Scientia basically picked the results that were not near ~100% scaling and labeled them bandwidth starved without explaining why or that they could possibly be thread limited.

I have a pretty good understanding of cpu and system architecture as well as knowledge of assembler and high level language programming and some of processor and language theory. When I gave the link I had thought that the graphs at Hot Hardware were obvious and hadn't considered that they might not be to everyone else. My apologies. I'll see if I can run through it.

The first thing is that both the QX6700 and X6800 have the same FSB speed. This is important because changing several variables can make it impossible to tell what causes the change. The two processors are at different speeds but we can adjust for that.

When we multiply the Pov-Ray score for QX6700 by 2.93/2.66 and then divide by the X6800 score we get very close to 2. So, this is a good example of nearly perfect scaling. Obviously, Pov-Ray is very SSE intensive and is not limited by the FSB. It takes about 12 SSE operations per data word to give the cpu enough time to pull in the next word from memory. Fewer SSE operations than this will cause a memory bottleneck.

With 3ds Max we see an 80% increase. 3ds Max is made by Autodesk and supports at least 16 threads. By default it uses all available processors/cores. Therefore, thread limitation is not a problem. This program uses modeling and shading so it should be less computation intensive than Pov-Ray which does ray tracing. 8 or 9 SSE operations per word would be few enough to bottleneck memory to 80%.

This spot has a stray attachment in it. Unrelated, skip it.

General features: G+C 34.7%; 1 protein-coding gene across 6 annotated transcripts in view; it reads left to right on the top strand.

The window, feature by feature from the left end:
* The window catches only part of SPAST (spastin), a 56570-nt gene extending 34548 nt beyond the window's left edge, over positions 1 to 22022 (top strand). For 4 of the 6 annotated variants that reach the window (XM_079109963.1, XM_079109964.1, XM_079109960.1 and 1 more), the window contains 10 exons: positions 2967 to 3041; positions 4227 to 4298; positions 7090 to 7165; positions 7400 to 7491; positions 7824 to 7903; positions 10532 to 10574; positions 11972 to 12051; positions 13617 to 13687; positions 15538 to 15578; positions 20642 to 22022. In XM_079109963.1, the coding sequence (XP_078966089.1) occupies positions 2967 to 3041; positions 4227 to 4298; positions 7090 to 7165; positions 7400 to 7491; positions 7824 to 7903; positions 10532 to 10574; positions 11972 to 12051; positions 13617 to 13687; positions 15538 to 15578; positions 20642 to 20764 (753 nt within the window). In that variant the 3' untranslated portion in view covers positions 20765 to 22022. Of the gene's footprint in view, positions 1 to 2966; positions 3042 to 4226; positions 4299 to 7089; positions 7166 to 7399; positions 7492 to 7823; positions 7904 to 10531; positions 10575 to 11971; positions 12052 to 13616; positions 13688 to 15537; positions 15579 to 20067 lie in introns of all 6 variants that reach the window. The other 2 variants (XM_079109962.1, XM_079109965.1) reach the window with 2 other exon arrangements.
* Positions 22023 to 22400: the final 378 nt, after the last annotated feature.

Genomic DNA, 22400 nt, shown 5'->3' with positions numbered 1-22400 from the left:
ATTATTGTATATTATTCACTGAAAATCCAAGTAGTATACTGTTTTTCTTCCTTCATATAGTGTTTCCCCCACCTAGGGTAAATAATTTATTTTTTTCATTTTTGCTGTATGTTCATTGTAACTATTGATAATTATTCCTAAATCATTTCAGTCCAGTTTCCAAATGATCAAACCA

Sony Vegas shows a 64% increase. The manufacturer says that it supports HyperThreading, multi-processor, and multi-core. If this program were thread limited then the QX6700 score would be lower than the X6800 score rather than higher. This is true because the QX6700 has a lower clock and the same FSB speed.

DivX shows a scaling of 55%. DivX also has support for both HyperThreading and multi-processor.

Let's consider the possiblities. It has been suggested that DivX has assymetric load balancing. However, this could not be true because the increase for the next two processors would be tiny, 10-30% rather than 55%. Could it be thread communication overhead? No, because the base value is for two cores. If communication were a problem then this would be true for two threads as well as four. At a high value of N, a table search would show logN scaling however this would be the case at a much higher value of N, like 100 rather than 4. This is why algorithms like QuickSort use BubbleSort at low values of N even though BubbleSort has a very poor scaling of N^2. At low values of N, this scaling doesn't show up.

What we see is nearly perfect scaling for software that is SSE limited and therefore memory can keep up. With 3ds Max we begin to see some memory bottlenecking but not a huge amount because 3ds max still does a lot of calculations. Vegas and DivX on the other hand are just format converters so they wouldn't need to do as many operations. It is reasonable that they would hit the memory bandwidth limit first.

Along with HT building blocks, seems Intel has the foundation for IMC of which.